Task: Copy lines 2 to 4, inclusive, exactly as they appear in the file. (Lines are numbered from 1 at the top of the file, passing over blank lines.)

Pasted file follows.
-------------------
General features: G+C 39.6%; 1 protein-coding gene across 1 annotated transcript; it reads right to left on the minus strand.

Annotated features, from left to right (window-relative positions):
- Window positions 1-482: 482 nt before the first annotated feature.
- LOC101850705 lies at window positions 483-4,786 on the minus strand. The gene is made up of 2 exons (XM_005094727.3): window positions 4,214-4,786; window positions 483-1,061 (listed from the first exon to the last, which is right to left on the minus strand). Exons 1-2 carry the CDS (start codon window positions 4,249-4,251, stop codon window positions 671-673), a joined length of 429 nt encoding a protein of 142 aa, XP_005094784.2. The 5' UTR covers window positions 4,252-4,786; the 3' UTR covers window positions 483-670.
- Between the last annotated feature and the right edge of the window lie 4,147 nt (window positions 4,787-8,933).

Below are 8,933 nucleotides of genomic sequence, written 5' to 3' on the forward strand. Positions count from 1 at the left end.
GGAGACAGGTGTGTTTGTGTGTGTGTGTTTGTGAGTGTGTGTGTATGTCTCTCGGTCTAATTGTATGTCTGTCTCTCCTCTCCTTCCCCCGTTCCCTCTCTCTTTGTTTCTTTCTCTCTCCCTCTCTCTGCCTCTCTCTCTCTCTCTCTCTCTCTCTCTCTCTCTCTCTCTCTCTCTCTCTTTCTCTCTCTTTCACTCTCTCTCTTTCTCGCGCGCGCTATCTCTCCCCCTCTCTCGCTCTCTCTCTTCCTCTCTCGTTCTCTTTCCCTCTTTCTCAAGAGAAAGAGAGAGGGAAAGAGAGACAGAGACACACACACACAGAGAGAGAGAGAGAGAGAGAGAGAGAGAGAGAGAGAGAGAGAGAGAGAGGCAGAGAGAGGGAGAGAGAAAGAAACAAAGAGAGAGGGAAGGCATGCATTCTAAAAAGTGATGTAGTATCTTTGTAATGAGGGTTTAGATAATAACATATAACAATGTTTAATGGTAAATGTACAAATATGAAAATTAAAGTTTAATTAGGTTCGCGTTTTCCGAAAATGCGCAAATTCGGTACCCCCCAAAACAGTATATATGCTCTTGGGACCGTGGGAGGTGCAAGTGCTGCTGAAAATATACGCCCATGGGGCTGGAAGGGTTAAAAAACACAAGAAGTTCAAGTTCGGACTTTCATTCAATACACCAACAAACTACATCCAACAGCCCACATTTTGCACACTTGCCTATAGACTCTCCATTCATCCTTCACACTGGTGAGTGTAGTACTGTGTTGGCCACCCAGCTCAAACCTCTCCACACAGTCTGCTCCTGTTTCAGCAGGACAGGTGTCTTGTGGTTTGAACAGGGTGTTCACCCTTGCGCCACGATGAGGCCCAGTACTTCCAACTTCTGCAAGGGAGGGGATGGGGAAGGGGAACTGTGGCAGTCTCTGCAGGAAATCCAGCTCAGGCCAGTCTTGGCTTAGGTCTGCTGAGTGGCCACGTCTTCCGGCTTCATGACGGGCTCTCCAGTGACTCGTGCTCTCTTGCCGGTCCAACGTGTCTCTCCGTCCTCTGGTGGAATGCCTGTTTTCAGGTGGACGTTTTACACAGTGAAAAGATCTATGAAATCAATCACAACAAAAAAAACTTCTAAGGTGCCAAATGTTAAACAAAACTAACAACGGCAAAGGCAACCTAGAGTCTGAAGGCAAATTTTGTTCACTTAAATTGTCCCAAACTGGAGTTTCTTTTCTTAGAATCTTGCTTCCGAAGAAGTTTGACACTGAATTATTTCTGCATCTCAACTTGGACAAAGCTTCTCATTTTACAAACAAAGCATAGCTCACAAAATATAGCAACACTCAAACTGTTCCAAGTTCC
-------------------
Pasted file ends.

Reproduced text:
Annotated features, from left to right (window-relative positions):
- Window positions 1-482: 482 nt before the first annotated feature.
- LOC101850705 lies at window positions 483-4,786 on the minus strand. The gene is made up of 2 exons (XM_005094727.3): window positions 4,214-4,786; window positions 483-1,061 (listed from the first exon to the last, which is right to left on the minus strand). Exons 1-2 carry the CDS (start codon window positions 4,249-4,251, stop codon window positions 671-673), a joined length of 429 nt encoding a protein of 142 aa, XP_005094784.2. The 5' UTR covers window positions 4,252-4,786; the 3' UTR covers window positions 483-670.